Letter from a Birmingham Jail Analysis

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“A Letter from Birmingham Jail” by Martin Luther King Jr. was written in the margins of a letter posted by the clergymen of Alabama at this time that sparked his interest and while he inhabited the jail cell for parading around without a permit. This time allowed him the ability to respond wholeheartedly to this cynical oppressing. King’s letter addresses specific points presented in the Clergymen’s and this direct response distinguishes King’s strong points through his powerful writing. Unethical and immoral mentions came to the attention of the Minister through the letter, and he expressed his differing views and defended his ideals and actions through Aristotle’s three rhetorical devices, ethos, logos, and pathos. First and foremost,…show more content…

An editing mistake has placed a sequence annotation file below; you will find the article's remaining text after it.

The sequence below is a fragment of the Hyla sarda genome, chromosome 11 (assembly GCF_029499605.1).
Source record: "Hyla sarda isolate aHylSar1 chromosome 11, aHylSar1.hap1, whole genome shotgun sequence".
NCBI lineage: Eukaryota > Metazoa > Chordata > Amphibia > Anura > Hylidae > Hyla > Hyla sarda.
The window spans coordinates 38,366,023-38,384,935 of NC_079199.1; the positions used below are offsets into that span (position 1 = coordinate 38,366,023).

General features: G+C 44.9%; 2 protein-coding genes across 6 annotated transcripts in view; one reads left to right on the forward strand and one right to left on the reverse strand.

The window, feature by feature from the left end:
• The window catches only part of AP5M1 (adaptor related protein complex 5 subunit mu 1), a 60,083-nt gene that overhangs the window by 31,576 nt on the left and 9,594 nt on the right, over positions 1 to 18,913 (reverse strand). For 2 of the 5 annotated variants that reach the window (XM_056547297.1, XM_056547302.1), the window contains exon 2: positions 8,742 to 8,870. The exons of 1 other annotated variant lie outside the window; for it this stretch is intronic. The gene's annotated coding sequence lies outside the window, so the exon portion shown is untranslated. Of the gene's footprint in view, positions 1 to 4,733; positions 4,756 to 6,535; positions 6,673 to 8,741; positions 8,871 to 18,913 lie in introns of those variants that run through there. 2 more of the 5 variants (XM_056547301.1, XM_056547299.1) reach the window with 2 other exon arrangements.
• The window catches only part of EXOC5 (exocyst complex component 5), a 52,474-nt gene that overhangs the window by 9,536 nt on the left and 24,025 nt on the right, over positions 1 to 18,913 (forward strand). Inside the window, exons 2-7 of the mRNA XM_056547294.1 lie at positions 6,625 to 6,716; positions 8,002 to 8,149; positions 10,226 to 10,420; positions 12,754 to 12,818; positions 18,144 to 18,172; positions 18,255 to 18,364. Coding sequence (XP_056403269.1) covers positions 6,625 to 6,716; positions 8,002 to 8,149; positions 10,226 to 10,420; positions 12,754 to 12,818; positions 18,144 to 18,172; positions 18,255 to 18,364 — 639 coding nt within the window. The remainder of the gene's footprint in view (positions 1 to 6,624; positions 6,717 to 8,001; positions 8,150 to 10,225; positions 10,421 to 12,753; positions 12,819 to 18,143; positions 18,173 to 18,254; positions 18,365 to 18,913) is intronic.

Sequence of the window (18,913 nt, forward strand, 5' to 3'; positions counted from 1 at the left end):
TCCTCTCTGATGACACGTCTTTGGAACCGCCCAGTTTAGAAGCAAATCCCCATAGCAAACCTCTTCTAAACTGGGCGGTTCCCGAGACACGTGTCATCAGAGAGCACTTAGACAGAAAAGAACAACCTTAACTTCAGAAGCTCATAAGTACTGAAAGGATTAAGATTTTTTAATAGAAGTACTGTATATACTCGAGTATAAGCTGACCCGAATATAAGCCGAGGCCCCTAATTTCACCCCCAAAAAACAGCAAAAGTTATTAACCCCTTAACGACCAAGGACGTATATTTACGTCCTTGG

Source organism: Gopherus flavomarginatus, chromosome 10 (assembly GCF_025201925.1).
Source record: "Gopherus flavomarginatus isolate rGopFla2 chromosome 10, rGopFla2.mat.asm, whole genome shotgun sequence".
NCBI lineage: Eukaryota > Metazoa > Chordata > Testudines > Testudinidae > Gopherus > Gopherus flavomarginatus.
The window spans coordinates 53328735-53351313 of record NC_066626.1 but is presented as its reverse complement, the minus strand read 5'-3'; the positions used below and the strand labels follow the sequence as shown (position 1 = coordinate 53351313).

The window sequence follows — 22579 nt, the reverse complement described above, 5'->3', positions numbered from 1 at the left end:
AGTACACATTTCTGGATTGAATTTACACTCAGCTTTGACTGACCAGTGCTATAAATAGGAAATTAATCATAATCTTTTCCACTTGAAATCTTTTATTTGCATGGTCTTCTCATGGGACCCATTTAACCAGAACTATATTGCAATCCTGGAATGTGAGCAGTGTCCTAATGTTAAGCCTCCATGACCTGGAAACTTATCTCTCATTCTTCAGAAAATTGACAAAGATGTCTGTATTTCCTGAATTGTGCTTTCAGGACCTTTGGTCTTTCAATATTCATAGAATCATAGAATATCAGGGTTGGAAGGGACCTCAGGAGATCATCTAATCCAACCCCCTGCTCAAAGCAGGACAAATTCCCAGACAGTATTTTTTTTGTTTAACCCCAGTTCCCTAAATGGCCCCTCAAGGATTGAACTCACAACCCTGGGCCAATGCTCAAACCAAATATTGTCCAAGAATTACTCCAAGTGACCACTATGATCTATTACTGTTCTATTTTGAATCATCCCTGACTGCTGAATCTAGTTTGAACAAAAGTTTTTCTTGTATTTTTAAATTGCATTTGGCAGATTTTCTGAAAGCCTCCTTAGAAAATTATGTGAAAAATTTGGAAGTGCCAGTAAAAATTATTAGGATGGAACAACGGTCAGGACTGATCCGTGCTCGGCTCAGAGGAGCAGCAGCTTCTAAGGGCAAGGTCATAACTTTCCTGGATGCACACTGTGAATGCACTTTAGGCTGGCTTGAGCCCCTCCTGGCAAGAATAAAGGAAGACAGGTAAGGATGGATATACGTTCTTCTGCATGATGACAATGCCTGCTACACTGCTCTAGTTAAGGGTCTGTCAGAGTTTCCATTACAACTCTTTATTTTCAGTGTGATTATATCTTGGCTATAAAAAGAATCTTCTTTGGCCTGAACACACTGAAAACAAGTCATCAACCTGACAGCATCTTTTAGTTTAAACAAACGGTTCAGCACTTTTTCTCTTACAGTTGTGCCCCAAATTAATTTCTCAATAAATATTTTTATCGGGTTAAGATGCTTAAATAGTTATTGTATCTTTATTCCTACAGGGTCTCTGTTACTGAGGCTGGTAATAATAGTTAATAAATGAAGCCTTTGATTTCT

One powerful example of King’s pull on the reader’s consciousness in his letter is on page three when he refutes the argument of the Clergymen saying that Colored people should just “wait”. While many words truly stand out, King’s true effect was mastered by the appeal to the parents in the group, “When you have to concoct an answer for a five-year-old son who is asking: “Daddy, why white people treat colored people so mean” (“Letter from Birmingham Jail” 3)Then again, “humiliation day in and day out by nagging signs” (“Letter from Birmingham Jail 3) and even further, when “you are forever fighting a degenerating sense of “nobodiness” (“Letter from Birmingham Jail 3). Another element that helps support King’s point in his letter is the fervent repetition of his blatant disappointment in more than simply the clergymen, but their Christian faith and the churches in service within Alabama during this time. King repeats how disappointed he was in the “common whites” also and their bystander reactions to racial issues. The fact that this man, a minister, “beneath” the said extremist white clergymen, and inhabiting a jail cell during that time, who was disappointed in people showed a true depth which hit the audience profoundly. (King) These three elements to Martin Luther King’s letter aid it to be the most effective argument against the Clergymen’s rash and
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